A three-judge panel of the U.S. Court of Appeals for the Fifth Circuit issued an order denying a motion by DOJ to issue a stay of an order issued by U.S. District Court for the Northern District of Texas Judge Mark Pittman that ruled the U.S. Department of Education’s federal student loan forgiveness program was an unconstitutional exercise of Congress’ legislative power. In that order, filed on November 10, 2022, Judge Pittman ruled that the HEROES Act does not provide clear congressional authorization for the program.
On December 2, 2022, the Department of Justice requested that the Supreme Court either stay a decision by the U.S. Court of Appeals for the Fifth Circuit or consider the case on the merits along with the case from the U.S. Court of Appeals for the Eighth Circuit for which it granted certiorari. It is likely that the Supreme Court would hear both cases.
White House Extends Student Loan Repayment Pause
On November 22, 2022, the Department of Education announced an extension of the pause on student loan repayment, interest accrual, and collections. A press release said that the extension of the pause will “alleviate uncertainty for borrowers as the Biden-Harris Administration asks the Supreme Court to review the lower-court orders that are preventing the Department from providing debt relief for tens of millions of Americans.” The announcement said that payments will resume 60 days after the Department is permitted to implement the program or the litigation is resolved. If the program has not been implemented and the litigation has not been resolved by June 30, 2023, payments will resume 60 days after that date.
According to the press release, Secretary of Education Miguel Cardona said: “Callous efforts to block student debt relief in the courts have caused tremendous financial uncertainty for millions of borrowers who cannot set their family budgets or even plan for the holidays without a clear picture of their student debt obligations, and it’s just plain wrong.” He went on to say: “I want borrowers to know that the Biden-Harris Administration has their backs…”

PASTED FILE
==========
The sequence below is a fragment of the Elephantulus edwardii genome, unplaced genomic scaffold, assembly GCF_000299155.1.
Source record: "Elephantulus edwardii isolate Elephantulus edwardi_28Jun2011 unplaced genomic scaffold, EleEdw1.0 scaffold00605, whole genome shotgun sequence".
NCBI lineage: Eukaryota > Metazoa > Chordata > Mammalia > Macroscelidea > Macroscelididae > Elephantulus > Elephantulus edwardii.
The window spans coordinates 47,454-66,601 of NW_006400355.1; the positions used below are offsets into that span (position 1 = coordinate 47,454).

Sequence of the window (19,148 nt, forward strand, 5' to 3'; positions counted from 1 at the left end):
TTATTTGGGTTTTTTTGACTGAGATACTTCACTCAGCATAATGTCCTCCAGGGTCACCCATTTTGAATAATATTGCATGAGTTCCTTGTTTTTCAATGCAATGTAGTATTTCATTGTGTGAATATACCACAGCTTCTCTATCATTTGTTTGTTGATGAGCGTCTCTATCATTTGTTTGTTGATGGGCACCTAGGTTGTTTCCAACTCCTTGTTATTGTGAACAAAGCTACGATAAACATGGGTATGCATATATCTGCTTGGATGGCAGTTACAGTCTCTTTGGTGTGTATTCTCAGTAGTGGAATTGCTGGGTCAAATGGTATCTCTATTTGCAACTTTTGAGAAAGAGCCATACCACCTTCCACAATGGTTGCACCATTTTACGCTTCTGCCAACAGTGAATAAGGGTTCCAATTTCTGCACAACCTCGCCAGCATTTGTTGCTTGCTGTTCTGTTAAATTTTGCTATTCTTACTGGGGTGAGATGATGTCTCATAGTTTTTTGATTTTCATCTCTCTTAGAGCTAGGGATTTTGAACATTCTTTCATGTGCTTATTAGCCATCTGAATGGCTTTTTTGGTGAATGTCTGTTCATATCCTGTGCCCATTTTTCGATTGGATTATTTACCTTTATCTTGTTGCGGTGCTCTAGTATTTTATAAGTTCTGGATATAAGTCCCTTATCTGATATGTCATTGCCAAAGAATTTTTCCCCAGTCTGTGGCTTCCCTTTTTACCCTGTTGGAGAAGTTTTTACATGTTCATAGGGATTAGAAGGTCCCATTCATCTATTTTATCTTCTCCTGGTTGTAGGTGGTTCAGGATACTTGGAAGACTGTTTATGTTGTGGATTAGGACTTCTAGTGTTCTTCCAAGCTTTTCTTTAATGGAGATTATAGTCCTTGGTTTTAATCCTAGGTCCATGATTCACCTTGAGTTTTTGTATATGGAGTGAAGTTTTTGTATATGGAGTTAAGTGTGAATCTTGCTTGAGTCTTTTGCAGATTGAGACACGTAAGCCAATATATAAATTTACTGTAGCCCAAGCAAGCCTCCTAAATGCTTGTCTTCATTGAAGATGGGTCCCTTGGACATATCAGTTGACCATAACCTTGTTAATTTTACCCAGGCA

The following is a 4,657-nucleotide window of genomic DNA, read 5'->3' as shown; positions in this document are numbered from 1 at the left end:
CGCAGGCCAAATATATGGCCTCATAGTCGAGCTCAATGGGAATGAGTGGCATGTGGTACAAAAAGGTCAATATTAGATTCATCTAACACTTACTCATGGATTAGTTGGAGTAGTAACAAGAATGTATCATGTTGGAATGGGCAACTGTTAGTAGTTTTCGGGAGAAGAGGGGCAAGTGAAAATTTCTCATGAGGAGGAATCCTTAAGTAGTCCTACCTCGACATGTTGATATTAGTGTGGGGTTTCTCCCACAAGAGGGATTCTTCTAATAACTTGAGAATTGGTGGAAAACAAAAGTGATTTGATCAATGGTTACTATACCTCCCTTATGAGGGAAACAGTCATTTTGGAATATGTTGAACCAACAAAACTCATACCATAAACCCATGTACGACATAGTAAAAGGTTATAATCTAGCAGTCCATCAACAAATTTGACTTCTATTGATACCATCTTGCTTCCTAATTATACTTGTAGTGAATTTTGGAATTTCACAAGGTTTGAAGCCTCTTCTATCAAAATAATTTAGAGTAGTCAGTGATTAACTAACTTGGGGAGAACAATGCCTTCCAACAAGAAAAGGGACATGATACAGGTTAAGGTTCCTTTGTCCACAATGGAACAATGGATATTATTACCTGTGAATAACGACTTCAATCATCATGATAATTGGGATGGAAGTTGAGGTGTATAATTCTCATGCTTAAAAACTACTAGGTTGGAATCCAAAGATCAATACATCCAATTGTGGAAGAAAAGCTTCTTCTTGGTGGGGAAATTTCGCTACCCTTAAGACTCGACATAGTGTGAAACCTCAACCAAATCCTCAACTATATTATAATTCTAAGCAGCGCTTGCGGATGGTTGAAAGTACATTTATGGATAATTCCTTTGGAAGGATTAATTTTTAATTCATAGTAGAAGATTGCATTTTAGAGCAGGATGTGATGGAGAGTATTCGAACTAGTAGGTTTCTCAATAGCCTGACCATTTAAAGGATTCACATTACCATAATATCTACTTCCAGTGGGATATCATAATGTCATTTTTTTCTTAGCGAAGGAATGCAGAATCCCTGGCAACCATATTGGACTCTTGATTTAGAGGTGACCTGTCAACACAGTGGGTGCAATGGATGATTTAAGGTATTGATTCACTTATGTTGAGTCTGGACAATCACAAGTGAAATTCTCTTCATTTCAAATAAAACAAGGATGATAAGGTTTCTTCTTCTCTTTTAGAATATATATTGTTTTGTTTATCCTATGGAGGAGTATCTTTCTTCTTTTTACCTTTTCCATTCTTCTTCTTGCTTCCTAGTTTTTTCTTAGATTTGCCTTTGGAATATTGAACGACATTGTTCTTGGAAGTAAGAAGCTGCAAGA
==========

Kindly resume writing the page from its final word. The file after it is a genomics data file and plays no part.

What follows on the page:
A copy of the press release is found at: https://www.ed.gov/news/press-releases/biden-harris-administration-continues-fight-student-debt-relief-millions-borrowers-extends-student-loan-repayment-pause.
The Department of Education began sending emails to applicants seeking student loan forgiveness to update them about the status of the program as it makes its way through the courts.
Education and Labor Committee Republicans Describe Seven Reasons Not to Extend the Student Loan Repayment Pause
On November 21, 2022, the Republicans on the House Committee on Education and Labor released a press release identifying seven reasons not to extend the student loan repayment pause:
- We are no longer in a national emergency.
- It adds to inflation.
- It costs taxpayers an arm and a leg.
- It helps high income borrowers the most.
- It does not solve the real problem – the rising cost of college.
- It creates a constant state of confusion.
- It encourages overborrowing.
A copy of the press release is found at: https://republicans-edlabor.house.gov/news/documentsingle.aspx?DocumentID=408691.
DOJ Issues New Guidance on Discharging Federal Student Loans in Bankruptcy
On November 17, 2022, the Department of Justice (DOJ) released guidance to its attorneys that will limit the circumstances in which the federal government argues against student and parent borrowers to have their federal student loans discharged in bankruptcy. The new policy weakens how the DOJ will interpret the “undue hardship” standard and creates a new process for borrowers to show that they are unable to repay their federal student loans. The DOJ said it would recommend that bankruptcy judges approve loan discharges in cases where a borrower has sought in good faith to repay their loans but “presently lacks an ability to repay the loan” and that situation is “likely to persist in the future.”
The policy change brought praise from Senator Elizabeth Warren (D-MA). “The Biden administration has taken an important step forward to reform a deeply broken bankruptcy system that has made it nearly impossible for Americans to deal with student debt, even when they’re in severe financial stress. For many years, the treatment of people who borrowed money to go to school has been much harsher than for those who ran up other kinds of debts.
A copy of Senator’s press release is found at: https://www.warren.senate.gov/newsroom/press-releases/warren-statement-on-biden-administrations-student-debt-bankruptcy-reforms.